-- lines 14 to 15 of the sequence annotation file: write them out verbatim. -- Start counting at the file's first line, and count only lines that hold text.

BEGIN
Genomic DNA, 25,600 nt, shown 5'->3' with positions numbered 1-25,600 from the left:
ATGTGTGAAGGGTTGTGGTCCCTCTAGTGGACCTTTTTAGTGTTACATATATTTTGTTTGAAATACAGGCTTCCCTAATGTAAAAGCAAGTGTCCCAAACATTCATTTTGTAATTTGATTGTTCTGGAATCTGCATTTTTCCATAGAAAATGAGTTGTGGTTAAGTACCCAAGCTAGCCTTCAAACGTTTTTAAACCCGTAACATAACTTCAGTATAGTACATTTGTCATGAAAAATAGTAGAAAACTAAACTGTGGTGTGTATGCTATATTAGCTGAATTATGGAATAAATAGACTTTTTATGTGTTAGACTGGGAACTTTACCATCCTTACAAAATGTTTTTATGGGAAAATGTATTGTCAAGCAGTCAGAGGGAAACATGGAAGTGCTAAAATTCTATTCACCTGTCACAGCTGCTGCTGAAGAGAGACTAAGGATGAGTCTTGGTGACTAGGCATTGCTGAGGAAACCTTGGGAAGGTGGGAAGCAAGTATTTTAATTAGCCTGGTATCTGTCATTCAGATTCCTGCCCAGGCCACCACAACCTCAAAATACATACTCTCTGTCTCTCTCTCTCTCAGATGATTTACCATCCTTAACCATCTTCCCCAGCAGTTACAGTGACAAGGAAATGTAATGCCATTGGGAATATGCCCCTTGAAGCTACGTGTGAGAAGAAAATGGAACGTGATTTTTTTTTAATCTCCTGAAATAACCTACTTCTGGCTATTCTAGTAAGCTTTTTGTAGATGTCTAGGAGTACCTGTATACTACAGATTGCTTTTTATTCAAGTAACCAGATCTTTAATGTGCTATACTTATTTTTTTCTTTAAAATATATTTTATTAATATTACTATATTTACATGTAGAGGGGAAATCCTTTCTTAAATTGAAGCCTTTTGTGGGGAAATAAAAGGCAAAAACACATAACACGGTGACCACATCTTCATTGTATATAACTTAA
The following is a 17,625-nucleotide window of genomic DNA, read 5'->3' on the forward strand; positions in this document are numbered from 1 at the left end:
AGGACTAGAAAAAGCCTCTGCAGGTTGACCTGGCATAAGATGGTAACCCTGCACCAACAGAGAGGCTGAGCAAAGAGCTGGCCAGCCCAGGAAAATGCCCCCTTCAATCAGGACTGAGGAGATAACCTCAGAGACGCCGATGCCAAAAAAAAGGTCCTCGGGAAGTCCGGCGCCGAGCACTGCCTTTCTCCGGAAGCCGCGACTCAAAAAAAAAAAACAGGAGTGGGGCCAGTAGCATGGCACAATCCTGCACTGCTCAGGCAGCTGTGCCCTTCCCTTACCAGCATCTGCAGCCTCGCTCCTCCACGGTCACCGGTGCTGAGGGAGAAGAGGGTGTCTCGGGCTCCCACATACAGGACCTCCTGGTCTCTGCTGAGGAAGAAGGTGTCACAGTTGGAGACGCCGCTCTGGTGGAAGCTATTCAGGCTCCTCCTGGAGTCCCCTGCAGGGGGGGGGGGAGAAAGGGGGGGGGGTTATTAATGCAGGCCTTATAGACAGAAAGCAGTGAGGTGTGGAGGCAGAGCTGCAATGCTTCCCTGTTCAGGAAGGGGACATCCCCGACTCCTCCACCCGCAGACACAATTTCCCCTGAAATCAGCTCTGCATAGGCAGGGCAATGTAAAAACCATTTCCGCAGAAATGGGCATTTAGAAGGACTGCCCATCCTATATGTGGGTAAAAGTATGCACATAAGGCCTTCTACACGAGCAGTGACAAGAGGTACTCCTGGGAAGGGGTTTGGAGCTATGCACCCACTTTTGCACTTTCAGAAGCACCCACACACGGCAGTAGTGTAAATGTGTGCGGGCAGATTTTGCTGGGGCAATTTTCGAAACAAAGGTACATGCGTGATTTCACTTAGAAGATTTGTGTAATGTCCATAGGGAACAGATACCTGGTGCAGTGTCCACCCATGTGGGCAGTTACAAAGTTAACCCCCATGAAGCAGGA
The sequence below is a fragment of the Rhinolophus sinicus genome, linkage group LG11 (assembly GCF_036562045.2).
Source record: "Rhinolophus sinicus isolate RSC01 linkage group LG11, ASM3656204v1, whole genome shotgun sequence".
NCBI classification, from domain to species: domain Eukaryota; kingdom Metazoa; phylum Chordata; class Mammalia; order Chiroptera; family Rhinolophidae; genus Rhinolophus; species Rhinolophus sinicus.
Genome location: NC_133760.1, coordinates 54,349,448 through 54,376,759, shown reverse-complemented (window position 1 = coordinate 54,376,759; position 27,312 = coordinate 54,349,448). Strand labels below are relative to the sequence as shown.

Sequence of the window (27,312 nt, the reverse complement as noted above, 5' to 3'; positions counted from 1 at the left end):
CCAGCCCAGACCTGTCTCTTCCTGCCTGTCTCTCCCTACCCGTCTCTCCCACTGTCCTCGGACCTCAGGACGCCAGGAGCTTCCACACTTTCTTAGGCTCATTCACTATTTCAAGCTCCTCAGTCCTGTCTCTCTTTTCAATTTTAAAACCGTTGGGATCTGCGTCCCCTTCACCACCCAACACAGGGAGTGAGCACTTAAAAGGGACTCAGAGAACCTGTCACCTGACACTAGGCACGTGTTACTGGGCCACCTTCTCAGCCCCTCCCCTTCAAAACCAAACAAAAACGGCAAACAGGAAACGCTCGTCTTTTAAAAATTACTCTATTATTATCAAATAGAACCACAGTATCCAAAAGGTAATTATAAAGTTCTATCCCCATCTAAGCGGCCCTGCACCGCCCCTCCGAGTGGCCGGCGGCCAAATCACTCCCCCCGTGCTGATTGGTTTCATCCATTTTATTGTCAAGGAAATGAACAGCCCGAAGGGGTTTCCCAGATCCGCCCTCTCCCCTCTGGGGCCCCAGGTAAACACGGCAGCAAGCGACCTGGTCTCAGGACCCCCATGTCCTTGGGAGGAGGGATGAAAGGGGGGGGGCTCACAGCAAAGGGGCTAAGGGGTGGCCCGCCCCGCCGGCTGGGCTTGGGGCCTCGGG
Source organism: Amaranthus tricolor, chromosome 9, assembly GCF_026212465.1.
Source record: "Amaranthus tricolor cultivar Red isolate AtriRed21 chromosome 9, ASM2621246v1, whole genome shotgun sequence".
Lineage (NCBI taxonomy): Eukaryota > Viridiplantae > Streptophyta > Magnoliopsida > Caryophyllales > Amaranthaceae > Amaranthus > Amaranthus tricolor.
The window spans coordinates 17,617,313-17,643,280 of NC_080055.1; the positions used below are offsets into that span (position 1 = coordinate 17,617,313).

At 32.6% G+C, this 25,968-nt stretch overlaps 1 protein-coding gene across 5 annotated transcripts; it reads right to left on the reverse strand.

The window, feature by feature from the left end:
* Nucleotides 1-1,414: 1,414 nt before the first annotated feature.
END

The window spans coordinates 17,617,313-17,643,280 of NC_080055.1; the positions used below are offsets into that span (position 1 = coordinate 17,617,313).

At 32.6% G+C, this 25,968-nt stretch overlaps 1 protein-coding gene across 5 annotated transcripts; it reads right to left on the reverse strand.